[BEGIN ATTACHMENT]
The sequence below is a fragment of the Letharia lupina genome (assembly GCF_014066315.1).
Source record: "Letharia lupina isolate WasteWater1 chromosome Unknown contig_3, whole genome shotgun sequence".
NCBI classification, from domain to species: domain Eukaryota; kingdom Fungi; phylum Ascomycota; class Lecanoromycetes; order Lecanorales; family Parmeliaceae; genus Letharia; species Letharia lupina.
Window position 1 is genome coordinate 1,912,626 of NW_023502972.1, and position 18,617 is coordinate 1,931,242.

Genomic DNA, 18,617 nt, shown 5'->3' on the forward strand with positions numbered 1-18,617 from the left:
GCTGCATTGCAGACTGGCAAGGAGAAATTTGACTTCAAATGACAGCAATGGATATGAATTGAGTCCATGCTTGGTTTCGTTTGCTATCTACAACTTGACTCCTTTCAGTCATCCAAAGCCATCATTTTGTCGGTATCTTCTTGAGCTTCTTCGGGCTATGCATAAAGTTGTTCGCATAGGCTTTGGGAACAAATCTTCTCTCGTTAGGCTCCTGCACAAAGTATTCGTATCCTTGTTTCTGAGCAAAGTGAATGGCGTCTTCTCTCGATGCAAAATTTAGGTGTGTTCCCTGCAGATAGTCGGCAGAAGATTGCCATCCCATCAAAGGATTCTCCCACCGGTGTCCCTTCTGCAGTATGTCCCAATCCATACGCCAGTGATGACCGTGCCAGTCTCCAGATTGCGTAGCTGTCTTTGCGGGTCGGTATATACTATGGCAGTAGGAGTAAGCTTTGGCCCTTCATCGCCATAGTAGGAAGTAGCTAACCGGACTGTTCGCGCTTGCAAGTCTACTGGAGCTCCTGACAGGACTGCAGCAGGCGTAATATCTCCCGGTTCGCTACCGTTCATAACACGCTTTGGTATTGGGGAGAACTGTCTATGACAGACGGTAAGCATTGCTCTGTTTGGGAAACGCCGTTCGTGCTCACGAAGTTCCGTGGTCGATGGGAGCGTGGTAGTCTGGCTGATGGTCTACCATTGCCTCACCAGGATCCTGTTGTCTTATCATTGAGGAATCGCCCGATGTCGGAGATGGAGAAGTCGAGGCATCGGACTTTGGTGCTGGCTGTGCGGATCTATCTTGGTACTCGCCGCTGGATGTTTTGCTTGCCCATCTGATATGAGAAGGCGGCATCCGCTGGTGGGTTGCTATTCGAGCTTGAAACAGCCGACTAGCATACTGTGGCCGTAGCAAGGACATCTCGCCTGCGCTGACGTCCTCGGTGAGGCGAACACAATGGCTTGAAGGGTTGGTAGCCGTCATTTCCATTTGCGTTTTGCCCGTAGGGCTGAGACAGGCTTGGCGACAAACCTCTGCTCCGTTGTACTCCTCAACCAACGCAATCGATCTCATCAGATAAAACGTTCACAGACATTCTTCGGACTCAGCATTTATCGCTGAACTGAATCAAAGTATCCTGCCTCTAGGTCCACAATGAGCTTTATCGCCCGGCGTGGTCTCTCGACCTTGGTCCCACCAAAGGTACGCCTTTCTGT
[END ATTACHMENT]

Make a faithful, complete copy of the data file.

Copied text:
The sequence below is a fragment of the Letharia lupina genome (assembly GCF_014066315.1).
Source record: "Letharia lupina isolate WasteWater1 chromosome Unknown contig_3, whole genome shotgun sequence".
NCBI classification, from domain to species: domain Eukaryota; kingdom Fungi; phylum Ascomycota; class Lecanoromycetes; order Lecanorales; family Parmeliaceae; genus Letharia; species Letharia lupina.
Window position 1 is genome coordinate 1,912,626 of NW_023502972.1, and position 18,617 is coordinate 1,931,242.

Genomic DNA, 18,617 nt, shown 5'->3' on the forward strand with positions numbered 1-18,617 from the left:
GCTGCATTGCAGACTGGCAAGGAGAAATTTGACTTCAAATGACAGCAATGGATATGAATTGAGTCCATGCTTGGTTTCGTTTGCTATCTACAACTTGACTCCTTTCAGTCATCCAAAGCCATCATTTTGTCGGTATCTTCTTGAGCTTCTTCGGGCTATGCATAAAGTTGTTCGCATAGGCTTTGGGAACAAATCTTCTCTCGTTAGGCTCCTGCACAAAGTATTCGTATCCTTGTTTCTGAGCAAAGTGAATGGCGTCTTCTCTCGATGCAAAATTTAGGTGTGTTCCCTGCAGATAGTCGGCAGAAGATTGCCATCCCATCAAAGGATTCTCCCACCGGTGTCCCTTCTGCAGTATGTCCCAATCCATACGCCAGTGATGACCGTGCCAGTCTCCAGATTGCGTAGCTGTCTTTGCGGGTCGGTATATACTATGGCAGTAGGAGTAAGCTTTGGCCCTTCATCGCCATAGTAGGAAGTAGCTAACCGGACTGTTCGCGCTTGCAAGTCTACTGGAGCTCCTGACAGGACTGCAGCAGGCGTAATATCTCCCGGTTCGCTACCGTTCATAACACGCTTTGGTATTGGGGAGAACTGTCTATGACAGACGGTAAGCATTGCTCTGTTTGGGAAACGCCGTTCGTGCTCACGAAGTTCCGTGGTCGATGGGAGCGTGGTAGTCTGGCTGATGGTCTACCATTGCCTCACCAGGATCCTGTTGTCTTATCATTGAGGAATCGCCCGATGTCGGAGATGGAGAAGTCGAGGCATCGGACTTTGGTGCTGGCTGTGCGGATCTATCTTGGTACTCGCCGCTGGATGTTTTGCTTGCCCATCTGATATGAGAAGGCGGCATCCGCTGGTGGGTTGCTATTCGAGCTTGAAACAGCCGACTAGCATACTGTGGCCGTAGCAAGGACATCTCGCCTGCGCTGACGTCCTCGGTGAGGCGAACACAATGGCTTGAAGGGTTGGTAGCCGTCATTTCCATTTGCGTTTTGCCCGTAGGGCTGAGACAGGCTTGGCGACAAACCTCTGCTCCGTTGTACTCCTCAACCAACGCAATCGATCTCATCAGATAAAACGTTCACAGACATTCTTCGGACTCAGCATTTATCGCTGAACTGAATCAAAGTATCCTGCCTCTAGGTCCACAATGAGCTTTATCGCCCGGCGTGGTCTCTCGACCTTGGTCCCACCAAAGGTACGCCTTTCTGT